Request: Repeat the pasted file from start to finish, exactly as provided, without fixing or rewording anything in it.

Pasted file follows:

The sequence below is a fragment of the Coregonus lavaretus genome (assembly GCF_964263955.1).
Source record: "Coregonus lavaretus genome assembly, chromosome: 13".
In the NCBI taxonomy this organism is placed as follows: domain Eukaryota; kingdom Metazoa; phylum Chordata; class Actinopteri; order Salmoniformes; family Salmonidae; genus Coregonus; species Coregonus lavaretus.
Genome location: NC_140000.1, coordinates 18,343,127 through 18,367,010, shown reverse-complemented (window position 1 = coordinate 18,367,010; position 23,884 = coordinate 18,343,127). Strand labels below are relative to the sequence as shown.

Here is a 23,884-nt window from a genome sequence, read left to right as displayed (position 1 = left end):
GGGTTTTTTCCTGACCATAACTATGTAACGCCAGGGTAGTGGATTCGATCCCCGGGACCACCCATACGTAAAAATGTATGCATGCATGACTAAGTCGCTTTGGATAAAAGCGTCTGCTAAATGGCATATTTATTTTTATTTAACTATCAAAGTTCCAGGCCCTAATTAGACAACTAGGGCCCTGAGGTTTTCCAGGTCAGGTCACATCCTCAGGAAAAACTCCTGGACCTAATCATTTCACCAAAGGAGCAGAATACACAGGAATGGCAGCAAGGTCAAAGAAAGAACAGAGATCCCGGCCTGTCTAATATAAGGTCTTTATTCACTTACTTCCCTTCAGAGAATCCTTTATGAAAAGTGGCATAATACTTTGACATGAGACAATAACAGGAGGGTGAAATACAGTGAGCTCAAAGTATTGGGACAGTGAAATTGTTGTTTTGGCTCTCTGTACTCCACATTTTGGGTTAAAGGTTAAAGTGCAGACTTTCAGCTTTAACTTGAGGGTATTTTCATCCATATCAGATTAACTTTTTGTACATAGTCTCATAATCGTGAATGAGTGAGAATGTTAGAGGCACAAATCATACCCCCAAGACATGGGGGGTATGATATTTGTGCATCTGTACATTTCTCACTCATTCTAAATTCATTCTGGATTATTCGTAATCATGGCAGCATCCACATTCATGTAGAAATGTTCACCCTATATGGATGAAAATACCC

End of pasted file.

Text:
The sequence below is a fragment of the Coregonus lavaretus genome (assembly GCF_964263955.1).
Source record: "Coregonus lavaretus genome assembly, chromosome: 13".
In the NCBI taxonomy this organism is placed as follows: domain Eukaryota; kingdom Metazoa; phylum Chordata; class Actinopteri; order Salmoniformes; family Salmonidae; genus Coregonus; species Coregonus lavaretus.
Genome location: NC_140000.1, coordinates 18,343,127 through 18,367,010, shown reverse-complemented (window position 1 = coordinate 18,367,010; position 23,884 = coordinate 18,343,127). Strand labels below are relative to the sequence as shown.

Here is a 23,884-nt window from a genome sequence, read left to right as displayed (position 1 = left end):
GGGTTTTTTCCTGACCATAACTATGTAACGCCAGGGTAGTGGATTCGATCCCCGGGACCACCCATACGTAAAAATGTATGCATGCATGACTAAGTCGCTTTGGATAAAAGCGTCTGCTAAATGGCATATTTATTTTTATTTAACTATCAAAGTTCCAGGCCCTAATTAGACAACTAGGGCCCTGAGGTTTTCCAGGTCAGGTCACATCCTCAGGAAAAACTCCTGGACCTAATCATTTCACCAAAGGAGCAGAATACACAGGAATGGCAGCAAGGTCAAAGAAAGAACAGAGATCCCGGCCTGTCTAATATAAGGTCTTTATTCACTTACTTCCCTTCAGAGAATCCTTTATGAAAAGTGGCATAATACTTTGACATGAGACAATAACAGGAGGGTGAAATACAGTGAGCTCAAAGTATTGGGACAGTGAAATTGTTGTTTTGGCTCTCTGTACTCCACATTTTGGGTTAAAGGTTAAAGTGCAGACTTTCAGCTTTAACTTGAGGGTATTTTCATCCATATCAGATTAACTTTTTGTACATAGTCTCATAATCGTGAATGAGTGAGAATGTTAGAGGCACAAATCATACCCCCAAGACATGGGGGGTATGATATTTGTGCATCTGTACATTTCTCACTCATTCTAAATTCATTCTGGATTATTCGTAATCATGGCAGCATCCACATTCATGTAGAAATGTTCACCCTATATGGATGAAAATACCC